"You eat something you shouldn't have, lieutenant?" Lorne asked, concerned as Wrubelski called over for First Platoon's corpsman. The line between playing out the scenario and breaking character to tend to Osgeny was fine, but not as fine as it had to be with both Yoni and Clayton right there. Neither of them were looking professionally concerned, however, and Lorne would have happily let Doc (all corpsmen were Doc, which tended to offend the Ph.D-bearing scientists more than the folks in Medical) tend to the now-sitting Osgeny except... except that neither Yoni nor Clayton were looking any kind of concerned. They were looking expectant. And Lorne was starting to feel something that he knew wasn't worry.

"Oh, fuck," he muttered. Not this again. As the first wave of nausea hit -- strong enough to have him biting his tongue to keep from vomiting -- he reached for his radio to warn Eriksson and Kagan. But all he got was static. Osgeny's marines were around them now, rifles drawn and blinking against the dizziness.

Lorne looked at Yoni, who gave him a smile that was perfectly wolfish. "We know who you are, Lanteans."

And that was the last thing he saw before he passed out.

When he came to, it was inside -- maybe the farmhouse they had been sitting behind judging by the windows he could see. He was tied to a chair by his ankles and wrists, a rope thrown around his middle for good measure. He jostled at his bonds, but they were efficient and effective and not going to budge. Marines knew their knots.

"Fuck," he muttered.

"You with us, sir?"

Lorne turned his head as far as he could and at the edges of his peripheral vision saw both Wrubelski and Osgeny, one on each side. Osgeny's head was still bowed, but Wrubelski seemed to be looking at him. It was hard to tell -- they were far enough apart and at such an angle that eye contact was impossible and even a decent look was a guarantee for eye strain. "More or less," he replied.

"Captain Radner's directly behind you, sir," Wrubelski went on. "We're all facing out from a square."

Under the circumstances, it wasn't necessarily a relief to be with the others. Lorne alone or Lorne with Booger would have been a sign that this was all about the Ancient gene, which while unpleasant (extremely) was at least limited in scope -- and left Radner and Wrubelski to manage Bravo Company toward a rescue and escape. But that it was all four of them together meant that this was about Atlantis and that never turned out well.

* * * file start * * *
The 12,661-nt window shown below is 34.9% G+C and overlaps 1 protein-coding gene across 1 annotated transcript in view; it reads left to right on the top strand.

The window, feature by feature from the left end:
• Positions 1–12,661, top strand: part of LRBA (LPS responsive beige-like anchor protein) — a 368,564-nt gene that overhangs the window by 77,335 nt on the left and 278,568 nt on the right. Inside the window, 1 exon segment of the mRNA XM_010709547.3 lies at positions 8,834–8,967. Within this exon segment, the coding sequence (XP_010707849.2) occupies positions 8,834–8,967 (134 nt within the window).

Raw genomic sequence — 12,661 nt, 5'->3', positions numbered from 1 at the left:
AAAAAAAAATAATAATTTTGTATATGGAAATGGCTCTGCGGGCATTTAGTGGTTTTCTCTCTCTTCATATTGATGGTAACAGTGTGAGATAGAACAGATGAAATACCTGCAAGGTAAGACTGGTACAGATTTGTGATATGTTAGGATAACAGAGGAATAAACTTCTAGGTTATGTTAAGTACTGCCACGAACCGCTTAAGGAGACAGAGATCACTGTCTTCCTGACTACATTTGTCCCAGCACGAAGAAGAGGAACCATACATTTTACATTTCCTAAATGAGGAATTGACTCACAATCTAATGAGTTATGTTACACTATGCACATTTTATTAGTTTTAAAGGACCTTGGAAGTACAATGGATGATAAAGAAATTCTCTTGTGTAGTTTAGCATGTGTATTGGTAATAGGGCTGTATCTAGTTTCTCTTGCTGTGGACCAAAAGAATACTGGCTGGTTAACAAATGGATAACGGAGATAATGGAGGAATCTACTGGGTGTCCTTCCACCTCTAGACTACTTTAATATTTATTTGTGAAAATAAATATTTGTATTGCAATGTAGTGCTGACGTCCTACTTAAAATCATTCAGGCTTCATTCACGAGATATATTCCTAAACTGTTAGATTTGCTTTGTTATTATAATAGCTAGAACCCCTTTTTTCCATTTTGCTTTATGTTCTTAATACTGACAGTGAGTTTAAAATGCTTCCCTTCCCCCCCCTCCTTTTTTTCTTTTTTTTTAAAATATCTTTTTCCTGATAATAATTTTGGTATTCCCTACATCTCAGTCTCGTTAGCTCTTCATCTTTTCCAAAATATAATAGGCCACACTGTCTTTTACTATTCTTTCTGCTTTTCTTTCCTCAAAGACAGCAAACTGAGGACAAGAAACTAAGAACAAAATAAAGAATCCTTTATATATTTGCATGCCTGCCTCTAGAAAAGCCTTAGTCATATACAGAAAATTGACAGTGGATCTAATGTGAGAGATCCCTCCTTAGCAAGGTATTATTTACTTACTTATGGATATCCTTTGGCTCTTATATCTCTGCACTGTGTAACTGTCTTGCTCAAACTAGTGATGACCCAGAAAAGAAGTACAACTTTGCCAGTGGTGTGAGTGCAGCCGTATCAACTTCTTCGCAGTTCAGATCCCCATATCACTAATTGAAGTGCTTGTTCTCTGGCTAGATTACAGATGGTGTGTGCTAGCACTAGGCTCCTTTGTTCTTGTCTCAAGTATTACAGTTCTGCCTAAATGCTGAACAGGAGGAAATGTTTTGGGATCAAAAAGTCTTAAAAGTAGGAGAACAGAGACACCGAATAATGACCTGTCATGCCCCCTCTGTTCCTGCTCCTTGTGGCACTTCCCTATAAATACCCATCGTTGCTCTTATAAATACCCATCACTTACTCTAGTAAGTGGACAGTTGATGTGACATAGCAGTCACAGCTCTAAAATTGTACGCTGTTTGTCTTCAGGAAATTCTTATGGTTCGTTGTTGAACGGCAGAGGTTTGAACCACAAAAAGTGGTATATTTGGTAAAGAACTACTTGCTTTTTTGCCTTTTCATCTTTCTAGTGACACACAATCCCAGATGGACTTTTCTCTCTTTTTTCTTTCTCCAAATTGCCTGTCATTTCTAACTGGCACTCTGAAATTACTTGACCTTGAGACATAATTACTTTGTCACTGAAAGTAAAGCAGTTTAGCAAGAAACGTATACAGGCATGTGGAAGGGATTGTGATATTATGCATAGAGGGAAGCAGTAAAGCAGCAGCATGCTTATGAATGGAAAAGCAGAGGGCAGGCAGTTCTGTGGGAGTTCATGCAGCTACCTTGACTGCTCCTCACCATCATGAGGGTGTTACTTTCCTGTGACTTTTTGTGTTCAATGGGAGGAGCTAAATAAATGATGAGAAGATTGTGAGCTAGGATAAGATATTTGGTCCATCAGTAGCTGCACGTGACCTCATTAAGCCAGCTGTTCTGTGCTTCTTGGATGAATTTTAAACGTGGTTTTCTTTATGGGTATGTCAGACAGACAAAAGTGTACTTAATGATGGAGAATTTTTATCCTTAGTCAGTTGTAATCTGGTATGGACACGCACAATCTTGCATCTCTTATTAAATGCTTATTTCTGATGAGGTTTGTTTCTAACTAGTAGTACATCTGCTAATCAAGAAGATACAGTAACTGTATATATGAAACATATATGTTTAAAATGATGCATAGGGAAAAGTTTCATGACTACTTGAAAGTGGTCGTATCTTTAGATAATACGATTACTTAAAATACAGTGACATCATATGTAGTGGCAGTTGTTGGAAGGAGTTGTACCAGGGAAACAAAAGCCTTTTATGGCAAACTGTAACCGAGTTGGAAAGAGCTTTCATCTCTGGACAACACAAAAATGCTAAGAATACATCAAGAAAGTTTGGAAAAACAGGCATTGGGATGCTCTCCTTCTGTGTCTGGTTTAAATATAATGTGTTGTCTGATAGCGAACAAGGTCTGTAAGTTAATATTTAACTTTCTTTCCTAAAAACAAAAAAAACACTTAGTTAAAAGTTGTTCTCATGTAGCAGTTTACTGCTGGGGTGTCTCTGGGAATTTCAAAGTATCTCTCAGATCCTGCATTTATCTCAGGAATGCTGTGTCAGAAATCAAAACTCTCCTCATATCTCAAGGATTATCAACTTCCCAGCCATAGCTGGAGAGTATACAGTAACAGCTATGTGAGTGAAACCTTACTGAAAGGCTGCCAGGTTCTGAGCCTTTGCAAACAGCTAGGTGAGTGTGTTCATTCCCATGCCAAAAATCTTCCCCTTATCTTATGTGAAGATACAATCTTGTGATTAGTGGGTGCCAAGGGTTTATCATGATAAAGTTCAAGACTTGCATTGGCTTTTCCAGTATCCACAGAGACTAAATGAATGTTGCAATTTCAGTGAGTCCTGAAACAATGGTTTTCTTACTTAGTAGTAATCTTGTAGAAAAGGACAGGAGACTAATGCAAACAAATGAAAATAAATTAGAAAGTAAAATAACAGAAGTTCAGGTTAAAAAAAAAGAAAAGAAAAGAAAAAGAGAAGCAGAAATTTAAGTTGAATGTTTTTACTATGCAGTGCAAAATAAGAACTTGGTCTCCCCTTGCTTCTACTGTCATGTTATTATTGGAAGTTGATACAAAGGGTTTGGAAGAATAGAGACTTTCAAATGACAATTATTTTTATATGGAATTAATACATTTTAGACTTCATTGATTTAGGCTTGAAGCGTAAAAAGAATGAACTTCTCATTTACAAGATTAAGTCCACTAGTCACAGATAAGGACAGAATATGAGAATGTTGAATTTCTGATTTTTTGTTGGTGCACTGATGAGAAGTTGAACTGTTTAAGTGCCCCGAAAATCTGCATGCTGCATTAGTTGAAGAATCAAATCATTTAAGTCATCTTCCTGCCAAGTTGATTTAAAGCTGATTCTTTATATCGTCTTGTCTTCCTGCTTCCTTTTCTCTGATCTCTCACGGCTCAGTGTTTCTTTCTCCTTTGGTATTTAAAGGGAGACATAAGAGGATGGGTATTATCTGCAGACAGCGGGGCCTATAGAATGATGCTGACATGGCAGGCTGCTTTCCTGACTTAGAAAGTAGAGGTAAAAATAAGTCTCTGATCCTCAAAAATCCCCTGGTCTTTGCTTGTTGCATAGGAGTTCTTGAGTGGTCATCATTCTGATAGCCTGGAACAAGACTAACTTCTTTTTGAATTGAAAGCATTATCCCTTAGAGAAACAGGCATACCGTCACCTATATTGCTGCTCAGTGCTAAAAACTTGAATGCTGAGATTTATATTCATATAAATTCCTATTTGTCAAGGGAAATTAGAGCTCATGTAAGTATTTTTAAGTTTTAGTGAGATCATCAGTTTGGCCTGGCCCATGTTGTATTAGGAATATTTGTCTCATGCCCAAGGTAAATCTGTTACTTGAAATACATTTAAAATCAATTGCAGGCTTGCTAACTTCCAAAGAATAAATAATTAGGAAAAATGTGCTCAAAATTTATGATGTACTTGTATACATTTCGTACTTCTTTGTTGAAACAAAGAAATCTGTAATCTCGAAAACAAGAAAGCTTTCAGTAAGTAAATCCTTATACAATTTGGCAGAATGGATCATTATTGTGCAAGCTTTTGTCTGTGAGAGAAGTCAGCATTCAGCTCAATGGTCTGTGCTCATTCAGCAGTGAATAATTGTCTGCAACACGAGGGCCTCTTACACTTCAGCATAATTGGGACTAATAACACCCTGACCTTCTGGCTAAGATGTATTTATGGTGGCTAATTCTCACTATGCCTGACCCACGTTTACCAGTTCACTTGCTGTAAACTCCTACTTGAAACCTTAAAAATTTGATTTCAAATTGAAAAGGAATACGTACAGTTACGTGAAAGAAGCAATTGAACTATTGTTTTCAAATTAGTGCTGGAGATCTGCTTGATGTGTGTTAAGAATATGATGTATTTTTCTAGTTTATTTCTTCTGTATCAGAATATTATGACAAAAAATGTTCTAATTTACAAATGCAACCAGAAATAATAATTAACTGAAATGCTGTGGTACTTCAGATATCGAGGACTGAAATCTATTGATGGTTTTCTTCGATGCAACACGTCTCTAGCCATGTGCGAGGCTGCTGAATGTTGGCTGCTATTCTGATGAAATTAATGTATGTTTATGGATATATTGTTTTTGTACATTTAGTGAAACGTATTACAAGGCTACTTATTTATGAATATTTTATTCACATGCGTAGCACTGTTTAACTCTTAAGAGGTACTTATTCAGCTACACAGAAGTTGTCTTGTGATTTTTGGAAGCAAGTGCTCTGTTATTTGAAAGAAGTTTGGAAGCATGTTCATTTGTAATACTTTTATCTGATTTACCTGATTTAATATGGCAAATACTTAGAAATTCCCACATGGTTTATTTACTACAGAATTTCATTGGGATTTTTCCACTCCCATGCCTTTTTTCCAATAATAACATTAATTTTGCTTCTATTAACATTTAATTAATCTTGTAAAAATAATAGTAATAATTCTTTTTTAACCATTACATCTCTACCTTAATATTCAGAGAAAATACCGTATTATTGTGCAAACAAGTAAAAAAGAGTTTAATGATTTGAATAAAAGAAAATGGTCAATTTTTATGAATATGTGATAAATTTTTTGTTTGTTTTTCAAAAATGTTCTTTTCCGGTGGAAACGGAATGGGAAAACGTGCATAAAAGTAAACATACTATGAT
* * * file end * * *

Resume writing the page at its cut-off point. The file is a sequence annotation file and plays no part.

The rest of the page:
"We the only ones up?" Lorne asked. He felt surprisingly good all considering; he had a quick metabolism and processed drugs faster than most, although he had yet to find a good use for that trait beyond imprisonment situations.

"No, sir," Osgeny said, sounding a little hoarse. "Skipper's still out, though."

"How are you feeling, Lieutenant?" Lorne asked.

"I think I've revisited every meal since we left home, sir," Osgeny admitted wryly. "But I'm feeling better now."

Lorne smiled. It was... not comforting, but at least vaguely amusing that he'd ended up with another puker since Reletti wasn't here. "What kind of marine can't hold his liquor?"

"Out of practice, sir," Osgeny replied. "Dry expedition."

They all knew that it wasn't the alcohol and that Earth wasn't the last time Osgeny had had a drink, but going along with the joke eased the tension just a tiny little bit.

"Sir, what do they want with us?" Wrubelski asked. "And where are our marines?"

"The usual," Lorne answered with a sigh. "Where we come from, how do they get there, what we're up to. And I have no idea. Probably not too far from where we left them -- that's a lot to carry any kind of distance."

"What about mine?" Osgeny half-croaked.

"Same," Lorne said. "Although it makes sense to keep them all in one place. Depends on what kind of capabilities they have."

"And how they got the jump on two platoons," Wrubelski added. "If they drugged them, too, then why didn't they warn us? They wouldn't have all gone down at once."

"Radios were out," Radner said groggily, sounding far away from Lorne's ears.

The next steps were to see if anyone could get free or if, cumulatively, they could at least put together a picture of what sort of bindings held them. Lorne knew from past experience that it would only be a matter of time before someone came for them, either to talk or threaten or to bring them to wherever the hard sell would take place. Unfortunately, he got the order of events wrong.

So this is what it feels like, Lorne thought. His skin, from the top of his head to the bottom of his soles, felt like it was being burned, like he was lying full-body on a smoking frying pan. It was distracting and it hurt -- not the worst he'd ever felt, not by a long shot, but enough that he wanted it to stop as soon as possible and he tried to wriggle free, to tip his chair over, to do something, anything to get away from the pain. But there was nowhere to go -- the bonds held fast and the chair was bolted to the floor.

As suddenly as it started, it stopped and Lorne gasped for cool air. He opened eyes he hadn't realized he'd closed to find Yoni standing in front of him, looking at him like he was a specimen in the lab. Lorne turned to see Clayton in front of Osgeny and Abelard, sans pitchfork, in front of Wrubelski. He wondered if Rosmanova had left her cow and was by Radner or if it was someone else.

"They created you in their own image, as they did us," Yoni said in a flat voice. "But you were their beloved pets and we were merely their weapons."

"Ten thousand years ago," Lorne replied, accepting that this was the Replicator scenario and the pain ray had been in lieu of mind probing. "Kind of a long time to hold a grudge."